SACRAMENTO (CN) - Seeking to restore faith in the beleaguered California Coastal Commission, which fired its director last week in a secret vote, lawmakers introduced legislation Tuesday aimed at closing lobbying loopholes.
After the commission's 7-5 vote to oust its director Charles Lester, environmentalists and lawmakers denounced the powerful commission's decision and accused it of kowtowing to developers who want to build on the state's majestic coastline.
Assembly Speaker Toni Atkins' bill would require paid consultants attempting to influence commissioners' decisions to register with the state as lobbyists and reveal their clients.
In a Capitol press conference, Atkins, D-San Diego, said the commission's closed-door vote to fire Lester was "murky," and Assembly Bill 2002 will increase transparency.
"There is a loophole in current law that says so-called 'consultants' whose job is to influence members of the Coastal Commission don't have to register and disclose spending the way other lobbyists do. The existing loophole gives these lobbyists an edge with commissioners when they are pushing development projects along our coast," Atkins said in a statement.
Shortly after last week's vote , Atkins blasted her commission appointees in a tweet, saying she "thought my appointees would be better stewards of the coast."
The 12-member commission consists of four appointees each from the governor, Assembly and Senate.
Lobbyists today can petition commission members without registering with the Secretary of State. The bill would amend the Political Reform Act of 1974 and force commission lobbyists to disclose their pay and clients.
Though Lester received unanimous support from public speakers at last week's commission meeting in Morro Bay, the commission fired him anyway. Commissioners cited communication issues and accused the media of ginning up a "conspiracy" alleging that members were influenced by lobbyists for the construction industry.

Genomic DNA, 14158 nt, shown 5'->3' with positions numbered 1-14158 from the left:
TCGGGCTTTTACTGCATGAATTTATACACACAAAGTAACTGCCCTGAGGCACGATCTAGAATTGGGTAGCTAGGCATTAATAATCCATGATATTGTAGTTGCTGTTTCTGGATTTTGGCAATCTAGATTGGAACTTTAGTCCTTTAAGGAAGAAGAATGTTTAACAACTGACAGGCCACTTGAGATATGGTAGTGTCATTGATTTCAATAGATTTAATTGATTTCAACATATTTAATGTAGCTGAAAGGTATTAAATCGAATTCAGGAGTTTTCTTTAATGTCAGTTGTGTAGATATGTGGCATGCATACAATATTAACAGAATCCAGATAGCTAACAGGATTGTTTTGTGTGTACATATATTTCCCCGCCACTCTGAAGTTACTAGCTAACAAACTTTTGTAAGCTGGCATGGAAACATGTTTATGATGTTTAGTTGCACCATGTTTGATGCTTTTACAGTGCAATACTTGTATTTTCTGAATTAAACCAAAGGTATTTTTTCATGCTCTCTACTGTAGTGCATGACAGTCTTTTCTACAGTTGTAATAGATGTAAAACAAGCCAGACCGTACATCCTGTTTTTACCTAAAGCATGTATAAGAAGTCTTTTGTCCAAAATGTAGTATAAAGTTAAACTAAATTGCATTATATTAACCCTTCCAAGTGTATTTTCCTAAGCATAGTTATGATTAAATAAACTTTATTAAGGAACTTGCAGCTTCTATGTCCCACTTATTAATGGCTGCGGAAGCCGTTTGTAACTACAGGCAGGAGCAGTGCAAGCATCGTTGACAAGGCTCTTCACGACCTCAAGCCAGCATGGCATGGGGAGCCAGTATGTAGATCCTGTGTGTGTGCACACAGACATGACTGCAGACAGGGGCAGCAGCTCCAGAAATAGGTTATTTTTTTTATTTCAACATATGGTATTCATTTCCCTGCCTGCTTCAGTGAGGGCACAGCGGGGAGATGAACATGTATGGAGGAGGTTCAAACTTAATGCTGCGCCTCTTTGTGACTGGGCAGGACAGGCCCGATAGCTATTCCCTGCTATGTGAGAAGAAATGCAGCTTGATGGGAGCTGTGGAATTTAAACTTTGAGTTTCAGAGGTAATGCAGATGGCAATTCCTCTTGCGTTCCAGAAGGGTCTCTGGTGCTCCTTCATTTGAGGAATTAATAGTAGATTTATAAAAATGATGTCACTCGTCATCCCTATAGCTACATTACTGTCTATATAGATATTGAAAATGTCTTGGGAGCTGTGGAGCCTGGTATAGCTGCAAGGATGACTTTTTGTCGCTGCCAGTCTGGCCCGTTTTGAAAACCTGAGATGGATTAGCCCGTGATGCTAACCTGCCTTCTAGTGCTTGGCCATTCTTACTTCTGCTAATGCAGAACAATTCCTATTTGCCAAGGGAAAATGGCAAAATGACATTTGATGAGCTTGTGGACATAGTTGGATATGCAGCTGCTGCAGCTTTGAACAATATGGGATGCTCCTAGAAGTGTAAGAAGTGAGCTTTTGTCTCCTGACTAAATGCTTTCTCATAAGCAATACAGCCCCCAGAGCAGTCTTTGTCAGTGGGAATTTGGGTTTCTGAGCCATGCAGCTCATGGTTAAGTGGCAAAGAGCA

Steve Jones, oceans communications specialist for the Center for Biological Diversity, told Courthouse News that while AB 2002 is a good start, more must be done to restore trust in the embattled commission.
"The vote was pro-development interests launching an attack on [commission] staff," Jones said.
Jones said it's time for Gov. Jerry Brown to weigh in on the issue, as his appointees voted to fire Lester. Commissioners Wendy Mitchell and Erik Howell, who serve on Brown's behalf, did not comment during the hearing but voted to fire the popular director.
"Jerry Brown and his appointees need to level with the public, and they haven't done that yet," Jones said.
Brown's office declined to comment before and after the commission's vote.
While commissioners accused the media of bashing the agency's reputation during the public hearing, Jones said they are the ones responsible for eroding public trust in the coastline regulator.
"They're the ones who sabotaged public faith within the commission; they're the ones who need to restore it. If they're not willing to do it, we need to put pressure on Jerry Brown to remove some of these commissioners," Jones said.
As the commission searches for its next director, critics are demanding a transparent, nationwide search for Lester's permanent replacement.
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